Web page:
- [Opt/Alt] + mouse click in Node Statistics: select/deselect all Nodes of the clicked Node Type
Especially the last one allows us to quickly create views with the right content. Thinking of the BBS structure mentioned above. Clicking on "Investment Objectives" and "Benefits", and then choosing "Focus on Selection" allows us to see the value proposition of an initiative even if the diagram itself became big.
The second way of keeping the overview: whenever you need to look at some parts in more detail use the focus view.
Reporting is another way of digesting a large diagram. Reporting allows us to slice and dice the information and make it digestible. The right report depends on notation and the use and Vithanco's reporting is accordingly flexible. This is how it works.
For a BBS diagram, we normally look at the benefits of a project/change initiative and how to enable each benefit. It is often the right way to deliver one benefit after the other instead of delivering many at once. So, the natural way is to select a benefit and its predecessor tree and to enable the benefit through the delivery of benefits. But how to choose the next benefit? Here, the report becomes useful.
Choose the Report Menu and select "Detailed Report By Node Types". In the following dialog choose "Benefit" as the Node Types and choose "Node Itself" and "Predecessor Tree". Clicking Ok will create the report. That is a document that contains a dedicated diagram for each benefit. Each benefit diagram will contain the predecessor tree for that benefit alone.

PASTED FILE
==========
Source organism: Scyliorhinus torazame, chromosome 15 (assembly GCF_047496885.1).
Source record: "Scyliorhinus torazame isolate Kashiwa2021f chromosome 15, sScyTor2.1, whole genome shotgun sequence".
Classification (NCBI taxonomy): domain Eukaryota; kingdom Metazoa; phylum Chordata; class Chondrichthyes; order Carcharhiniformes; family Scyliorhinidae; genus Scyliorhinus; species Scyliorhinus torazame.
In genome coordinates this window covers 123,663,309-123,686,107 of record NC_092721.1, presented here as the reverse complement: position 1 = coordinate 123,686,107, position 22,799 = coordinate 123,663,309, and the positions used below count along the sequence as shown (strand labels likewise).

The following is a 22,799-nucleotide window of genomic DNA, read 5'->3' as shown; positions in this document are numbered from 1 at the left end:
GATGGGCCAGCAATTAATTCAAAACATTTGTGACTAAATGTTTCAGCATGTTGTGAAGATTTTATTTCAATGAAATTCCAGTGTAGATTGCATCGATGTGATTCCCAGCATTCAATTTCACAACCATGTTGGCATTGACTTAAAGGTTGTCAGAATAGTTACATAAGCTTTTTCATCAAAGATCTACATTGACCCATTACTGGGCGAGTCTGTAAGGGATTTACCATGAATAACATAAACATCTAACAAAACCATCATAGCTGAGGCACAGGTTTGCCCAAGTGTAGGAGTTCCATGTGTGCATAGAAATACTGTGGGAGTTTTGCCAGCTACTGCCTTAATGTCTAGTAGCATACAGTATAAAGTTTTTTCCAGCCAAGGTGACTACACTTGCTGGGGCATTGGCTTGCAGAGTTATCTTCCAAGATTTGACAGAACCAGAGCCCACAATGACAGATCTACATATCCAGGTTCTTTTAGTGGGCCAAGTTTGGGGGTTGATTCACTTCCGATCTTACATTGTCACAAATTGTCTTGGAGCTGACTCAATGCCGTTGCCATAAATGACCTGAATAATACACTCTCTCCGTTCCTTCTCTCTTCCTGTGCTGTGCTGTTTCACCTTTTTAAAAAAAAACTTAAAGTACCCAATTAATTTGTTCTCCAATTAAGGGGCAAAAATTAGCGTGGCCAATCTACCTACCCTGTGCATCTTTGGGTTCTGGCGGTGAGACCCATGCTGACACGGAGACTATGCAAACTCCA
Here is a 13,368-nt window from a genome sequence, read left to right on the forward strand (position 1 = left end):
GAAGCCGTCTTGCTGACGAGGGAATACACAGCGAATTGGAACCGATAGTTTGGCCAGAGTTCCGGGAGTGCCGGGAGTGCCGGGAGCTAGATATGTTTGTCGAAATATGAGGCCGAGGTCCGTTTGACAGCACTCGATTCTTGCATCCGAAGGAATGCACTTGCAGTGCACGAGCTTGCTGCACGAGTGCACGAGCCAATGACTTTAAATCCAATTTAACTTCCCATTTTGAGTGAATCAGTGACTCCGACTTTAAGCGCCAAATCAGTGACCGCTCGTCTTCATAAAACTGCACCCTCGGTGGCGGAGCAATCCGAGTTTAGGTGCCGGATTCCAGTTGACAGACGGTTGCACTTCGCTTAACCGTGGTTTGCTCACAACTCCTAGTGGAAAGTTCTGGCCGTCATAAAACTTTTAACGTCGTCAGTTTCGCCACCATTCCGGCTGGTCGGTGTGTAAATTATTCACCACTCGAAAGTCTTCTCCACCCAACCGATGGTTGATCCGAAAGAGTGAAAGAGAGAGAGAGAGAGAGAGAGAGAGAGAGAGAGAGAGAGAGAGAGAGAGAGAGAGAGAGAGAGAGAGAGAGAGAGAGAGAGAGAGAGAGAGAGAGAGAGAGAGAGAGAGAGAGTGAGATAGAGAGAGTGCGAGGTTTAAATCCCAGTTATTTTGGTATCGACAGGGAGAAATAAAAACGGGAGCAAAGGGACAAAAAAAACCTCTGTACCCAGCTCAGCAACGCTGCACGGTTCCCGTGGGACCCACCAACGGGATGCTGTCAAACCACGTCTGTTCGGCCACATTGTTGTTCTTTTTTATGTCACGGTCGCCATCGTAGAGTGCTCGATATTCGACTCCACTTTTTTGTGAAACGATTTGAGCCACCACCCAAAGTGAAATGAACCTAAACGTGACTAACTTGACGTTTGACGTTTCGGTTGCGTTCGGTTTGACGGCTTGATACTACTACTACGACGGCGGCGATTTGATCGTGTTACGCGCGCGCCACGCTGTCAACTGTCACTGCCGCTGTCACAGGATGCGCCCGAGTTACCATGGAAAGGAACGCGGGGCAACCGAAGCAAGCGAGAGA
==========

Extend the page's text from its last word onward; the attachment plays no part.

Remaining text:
The resulting Report will be created as a Markdown (.md) document. Choose an appropriate tool to convert Markdown to other formats if needed. Share the document with everyone interested. They won't need Vithanco to digest the report.
The third way of working with large diagrams: create useful reports to see each facet.
Another useful way to handle complexity is to use a different way to present the information. Vithanco offers a table view to ignore the edges and focus on the nodes alone. Each Node becomes a row in a table. Use this tool to quickly change node texts, etc.
The Table View will present the selected nodes only. If no node is selected then it will present all nodes. As the selection of specific Node Types can happen quickly through the Node Statistics (see above, [Opt/Alt] + mouse click selects/deselects all Nodes of the clicked Node Type) the Table View can be used to quickly review all nodes of particular Node Types.
The fourth way to switch between the whole and details is a different presentation of the diagram: a table.
Bonus: Automatic Highlighting of Connected Nodes
Especially when the degree of the Nodes (vertexes) is high the resulting diagram will have overlapping edges. Vithanco highlights the connected Nodes for each Node/Edge when you move the mouse, allowing you to follow the particular edges easily.
Vithanco provides tools that make it possible to "zoom" into details and out again.
- Cluster Folding
- Focus View
- Table View
Use these tools to deal with large diagrams.
If you have questions and/or improvement ideas then please reach out to us.